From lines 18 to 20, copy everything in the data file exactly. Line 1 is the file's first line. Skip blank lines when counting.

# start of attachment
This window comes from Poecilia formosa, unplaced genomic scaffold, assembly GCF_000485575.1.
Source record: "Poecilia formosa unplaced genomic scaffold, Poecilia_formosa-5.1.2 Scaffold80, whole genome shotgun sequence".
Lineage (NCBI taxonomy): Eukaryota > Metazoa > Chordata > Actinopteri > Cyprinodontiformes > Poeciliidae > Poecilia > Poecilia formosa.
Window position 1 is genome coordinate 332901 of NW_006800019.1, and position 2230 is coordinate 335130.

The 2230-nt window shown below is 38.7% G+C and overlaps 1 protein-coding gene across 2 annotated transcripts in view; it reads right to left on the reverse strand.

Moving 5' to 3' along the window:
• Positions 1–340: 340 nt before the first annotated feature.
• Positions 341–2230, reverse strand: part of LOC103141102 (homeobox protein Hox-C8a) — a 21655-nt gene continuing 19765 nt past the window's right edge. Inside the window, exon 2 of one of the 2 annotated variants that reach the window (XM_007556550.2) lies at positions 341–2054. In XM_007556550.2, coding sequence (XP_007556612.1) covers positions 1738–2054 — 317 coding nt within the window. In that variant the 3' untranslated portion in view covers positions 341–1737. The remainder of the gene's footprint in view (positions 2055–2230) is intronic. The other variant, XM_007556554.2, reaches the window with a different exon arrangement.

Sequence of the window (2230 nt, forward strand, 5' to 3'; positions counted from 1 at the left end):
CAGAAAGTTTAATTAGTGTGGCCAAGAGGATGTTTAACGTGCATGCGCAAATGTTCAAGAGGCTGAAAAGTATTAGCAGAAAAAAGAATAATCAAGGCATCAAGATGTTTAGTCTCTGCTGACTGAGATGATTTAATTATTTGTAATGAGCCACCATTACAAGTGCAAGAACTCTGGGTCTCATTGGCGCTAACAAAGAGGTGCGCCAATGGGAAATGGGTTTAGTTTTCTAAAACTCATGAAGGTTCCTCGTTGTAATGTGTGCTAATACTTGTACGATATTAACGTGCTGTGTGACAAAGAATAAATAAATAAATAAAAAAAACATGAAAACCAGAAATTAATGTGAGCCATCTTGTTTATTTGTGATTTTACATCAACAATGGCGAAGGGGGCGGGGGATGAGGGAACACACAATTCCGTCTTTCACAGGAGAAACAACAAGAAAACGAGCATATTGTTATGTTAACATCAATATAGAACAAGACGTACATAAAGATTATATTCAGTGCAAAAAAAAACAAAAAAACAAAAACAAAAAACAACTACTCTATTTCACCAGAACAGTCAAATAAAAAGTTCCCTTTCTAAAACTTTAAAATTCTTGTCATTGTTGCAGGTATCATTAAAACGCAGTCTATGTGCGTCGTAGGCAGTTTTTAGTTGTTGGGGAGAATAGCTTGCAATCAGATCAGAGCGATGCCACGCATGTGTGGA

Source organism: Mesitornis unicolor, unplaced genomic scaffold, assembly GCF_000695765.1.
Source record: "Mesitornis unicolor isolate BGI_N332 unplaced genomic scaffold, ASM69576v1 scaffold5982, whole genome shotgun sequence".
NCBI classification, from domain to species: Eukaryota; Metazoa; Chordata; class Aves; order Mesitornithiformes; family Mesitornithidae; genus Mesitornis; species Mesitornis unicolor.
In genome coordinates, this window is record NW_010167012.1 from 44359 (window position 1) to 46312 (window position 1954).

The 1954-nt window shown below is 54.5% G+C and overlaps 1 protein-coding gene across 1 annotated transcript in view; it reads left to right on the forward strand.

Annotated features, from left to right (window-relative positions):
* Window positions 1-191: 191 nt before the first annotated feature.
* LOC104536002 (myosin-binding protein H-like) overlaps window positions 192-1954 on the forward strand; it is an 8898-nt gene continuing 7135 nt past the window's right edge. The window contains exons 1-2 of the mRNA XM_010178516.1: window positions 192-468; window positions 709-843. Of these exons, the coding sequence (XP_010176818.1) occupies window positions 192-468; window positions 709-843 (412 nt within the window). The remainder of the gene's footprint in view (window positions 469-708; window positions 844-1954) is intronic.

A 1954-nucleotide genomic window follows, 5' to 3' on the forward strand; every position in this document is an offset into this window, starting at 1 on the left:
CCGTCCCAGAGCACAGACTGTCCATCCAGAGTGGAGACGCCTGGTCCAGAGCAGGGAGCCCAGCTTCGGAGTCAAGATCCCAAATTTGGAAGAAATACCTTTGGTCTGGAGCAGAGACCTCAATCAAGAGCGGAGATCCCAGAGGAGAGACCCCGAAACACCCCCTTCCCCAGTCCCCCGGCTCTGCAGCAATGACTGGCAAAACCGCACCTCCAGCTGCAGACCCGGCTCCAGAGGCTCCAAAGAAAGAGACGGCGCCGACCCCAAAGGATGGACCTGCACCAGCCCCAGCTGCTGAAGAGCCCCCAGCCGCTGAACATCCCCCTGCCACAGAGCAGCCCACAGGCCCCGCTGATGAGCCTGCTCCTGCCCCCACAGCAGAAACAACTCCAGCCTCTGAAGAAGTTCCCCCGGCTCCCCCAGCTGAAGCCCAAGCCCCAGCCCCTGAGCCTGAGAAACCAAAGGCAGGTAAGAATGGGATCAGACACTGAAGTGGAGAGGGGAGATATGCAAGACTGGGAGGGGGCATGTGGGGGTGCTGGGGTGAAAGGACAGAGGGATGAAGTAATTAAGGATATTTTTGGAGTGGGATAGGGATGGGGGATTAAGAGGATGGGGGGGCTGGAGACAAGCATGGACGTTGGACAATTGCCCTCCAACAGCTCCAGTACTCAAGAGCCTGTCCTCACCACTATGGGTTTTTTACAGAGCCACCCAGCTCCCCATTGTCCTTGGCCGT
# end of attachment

* LOC104536002 (myosin-binding protein H-like) overlaps window positions 192-1954 on the forward strand; it is an 8898-nt gene continuing 7135 nt past the window's right edge. The window contains exons 1-2 of the mRNA XM_010178516.1: window positions 192-468; window positions 709-843. Of these exons, the coding sequence (XP_010176818.1) occupies window positions 192-468; window positions 709-843 (412 nt within the window). The remainder of the gene's footprint in view (window positions 469-708; window positions 844-1954) is intronic.

A 1954-nucleotide genomic window follows, 5' to 3' on the forward strand; every position in this document is an offset into this window, starting at 1 on the left:
CCGTCCCAGAGCACAGACTGTCCATCCAGAGTGGAGACGCCTGGTCCAGAGCAGGGAGCCCAGCTTCGGAGTCAAGATCCCAAATTTGGAAGAAATACCTTTGGTCTGGAGCAGAGACCTCAATCAAGAGCGGAGATCCCAGAGGAGAGACCCCGAAACACCCCCTTCCCCAGTCCCCCGGCTCTGCAGCAATGACTGGCAAAACCGCACCTCCAGCTGCAGACCCGGCTCCAGAGGCTCCAAAGAAAGAGACGGCGCCGACCCCAAAGGATGGACCTGCACCAGCCCCAGCTGCTGAAGAGCCCCCAGCCGCTGAACATCCCCCTGCCACAGAGCAGCCCACAGGCCCCGCTGATGAGCCTGCTCCTGCCCCCACAGCAGAAACAACTCCAGCCTCTGAAGAAGTTCCCCCGGCTCCCCCAGCTGAAGCCCAAGCCCCAGCCCCTGAGCCTGAGAAACCAAAGGCAGGTAAGAATGGGATCAGACACTGAAGTGGAGAGGGGAGATATGCAAGACTGGGAGGGGGCATGTGGGGGTGCTGGGGTGAAAGGACAGAGGGATGAAGTAATTAAGGATATTTTTGGAGTGGGATAGGGATGGGGGATTAAGAGGATGGGGGGGCTGGAGACAAGCATGGACGTTGGACAATTGCCCTCCAACAGCTCCAGTACTCAAGAGCCTGTCCTCACCACTATGGGTTTTTTACAGAGCCACCCAGCTCCCCATTGTCCTTGGCCGT